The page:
The Fourth Conflict: Character VS Character

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SWBAT complete a graphic organizer by writing the plot sections of Character VS Character.

Big Idea

This is the last lesson on plot conflict and it is the one that can be the most fun. Students will identify the structure of the plot and the conflict between the pro and antagonist.

Review of Conflicts

5 minutes

As a beginning to the lesson I wanted to go back through what we have learned about plot and the variations of plot conflicts so far. I found a great PowerPoint resource that goes through the triangle I have already taught and also some examples of the plot conflicts. 

I began to walk through the PowerPoint and ask them to help explain each slide. They were doing so well, I starting calling on students to present the slides and calling on their peers to help with examples and the explanations.  

Plot Practice

10 minutes

With a great review behind us, it is time to model and practice the last conflict; Character VS Character. I ask if the class if they can come up with another way we can say this. It takes a little bit, but as soon as a student says protagonist they quickly add the antagonist.

The story I have chosen as my example is A Bargain for Frances by Russell Hoban. Students are going to have fill in their plot triangle as I read. I also ask them to write down the character that Frances is conflict with at the bottom of their white board. As I read, I stop only a few times to model checking for understanding. When I finish, I allow them time to fill in their plot triangles on white boards as best they can without help.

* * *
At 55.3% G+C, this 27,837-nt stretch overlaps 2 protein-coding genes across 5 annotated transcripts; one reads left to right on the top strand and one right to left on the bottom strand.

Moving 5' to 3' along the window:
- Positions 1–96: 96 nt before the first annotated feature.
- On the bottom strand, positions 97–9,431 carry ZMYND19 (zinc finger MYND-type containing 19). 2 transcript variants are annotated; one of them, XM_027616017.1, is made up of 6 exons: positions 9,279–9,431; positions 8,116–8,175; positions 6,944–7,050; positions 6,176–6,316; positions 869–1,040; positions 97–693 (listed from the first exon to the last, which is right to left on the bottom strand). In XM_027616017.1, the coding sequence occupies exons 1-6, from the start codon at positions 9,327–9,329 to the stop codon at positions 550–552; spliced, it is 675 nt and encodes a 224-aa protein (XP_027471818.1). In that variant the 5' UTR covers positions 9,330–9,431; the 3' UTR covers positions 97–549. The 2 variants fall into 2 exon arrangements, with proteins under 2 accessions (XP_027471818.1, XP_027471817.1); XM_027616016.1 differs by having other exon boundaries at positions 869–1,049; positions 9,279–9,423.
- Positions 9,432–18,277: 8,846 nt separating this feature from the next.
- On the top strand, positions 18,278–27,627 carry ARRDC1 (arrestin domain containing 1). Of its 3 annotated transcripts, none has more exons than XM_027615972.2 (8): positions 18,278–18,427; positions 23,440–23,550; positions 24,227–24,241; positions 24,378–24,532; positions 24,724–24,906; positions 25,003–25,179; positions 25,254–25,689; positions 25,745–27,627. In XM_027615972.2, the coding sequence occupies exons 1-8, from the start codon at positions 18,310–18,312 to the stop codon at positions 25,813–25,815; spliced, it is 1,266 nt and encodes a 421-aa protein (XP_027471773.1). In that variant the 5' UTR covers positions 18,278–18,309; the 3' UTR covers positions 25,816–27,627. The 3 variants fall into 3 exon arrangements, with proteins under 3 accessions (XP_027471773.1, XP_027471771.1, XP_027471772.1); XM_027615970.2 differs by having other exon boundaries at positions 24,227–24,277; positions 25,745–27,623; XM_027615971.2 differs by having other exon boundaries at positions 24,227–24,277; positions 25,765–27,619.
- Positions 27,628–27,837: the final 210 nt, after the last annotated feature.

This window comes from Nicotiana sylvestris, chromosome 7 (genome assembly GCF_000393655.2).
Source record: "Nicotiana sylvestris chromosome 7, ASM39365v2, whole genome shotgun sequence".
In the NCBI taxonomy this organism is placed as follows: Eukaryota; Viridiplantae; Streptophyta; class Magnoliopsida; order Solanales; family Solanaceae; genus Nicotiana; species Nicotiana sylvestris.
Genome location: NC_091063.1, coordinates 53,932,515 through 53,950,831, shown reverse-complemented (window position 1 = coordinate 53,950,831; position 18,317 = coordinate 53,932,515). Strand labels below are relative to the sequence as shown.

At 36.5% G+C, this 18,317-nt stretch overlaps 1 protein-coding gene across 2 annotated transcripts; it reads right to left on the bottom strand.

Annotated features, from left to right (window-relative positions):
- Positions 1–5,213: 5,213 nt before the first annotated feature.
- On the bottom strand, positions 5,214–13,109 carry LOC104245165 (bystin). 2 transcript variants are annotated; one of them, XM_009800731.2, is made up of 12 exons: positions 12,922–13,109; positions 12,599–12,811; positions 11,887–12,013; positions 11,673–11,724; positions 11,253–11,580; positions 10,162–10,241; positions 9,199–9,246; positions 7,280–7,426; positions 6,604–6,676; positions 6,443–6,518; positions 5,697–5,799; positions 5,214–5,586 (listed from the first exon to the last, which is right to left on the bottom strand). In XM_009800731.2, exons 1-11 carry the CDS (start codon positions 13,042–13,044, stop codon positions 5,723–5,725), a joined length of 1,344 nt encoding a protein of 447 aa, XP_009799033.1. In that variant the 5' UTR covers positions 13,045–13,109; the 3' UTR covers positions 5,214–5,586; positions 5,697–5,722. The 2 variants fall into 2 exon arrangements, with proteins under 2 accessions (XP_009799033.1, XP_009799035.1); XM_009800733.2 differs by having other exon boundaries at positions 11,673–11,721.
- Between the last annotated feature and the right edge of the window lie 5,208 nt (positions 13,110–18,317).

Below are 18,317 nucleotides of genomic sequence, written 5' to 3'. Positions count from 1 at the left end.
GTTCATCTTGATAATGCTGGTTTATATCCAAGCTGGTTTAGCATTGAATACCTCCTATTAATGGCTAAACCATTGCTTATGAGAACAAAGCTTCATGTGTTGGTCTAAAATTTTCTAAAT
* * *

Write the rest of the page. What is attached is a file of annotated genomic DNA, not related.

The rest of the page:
2 minutes

With their white boards filled in, I ask if anyone would like to start with the exposition and explain what they wrote. The one thing I would like them to do is to make sure they describe this part of the plot with examples from the book.

We go through each plot section. I notice that this book has been a bit more tricky for them. I remind them that they are allowed to change their white board to reflect the right answers. 

The next part is to go into more depth about who Frances was in conflict with. Everyone in the class has figured that out. I then ask the class to tell their neighbor all of the details they can remember that supports that this is who the conflict was with. The other question that I have each partner group talk about is the character traits that describe both characters. I then do a quick share out as a whole class to put all of the pieces together. One last question I ask, "What did you think about the plot and how the characters treated each other?" 

Checking for Understanding of Plot Conflicts

10 minutes

We have now covered all four types of plot conflicts. I want to do a quick check and see how well they understand Character VS Character and if they can distinguish it from the other conflicts. I hand out a graphic organizer that I would like the class to fill in as I read a second story. I am going to use this as a check for understanding.

The page consists of identifying the plot conflict, the conflict in general, and the resolution or possible resolutions that could be reasonable. The story I read is Rumpelstiltskin from the Grimm Brothers fairy tales. This fairy tale is one that many of my students are not familiar with. I will read and the class will be responsible for filling in the graphic organizer. I will collect these at the end to check as an assessment tool.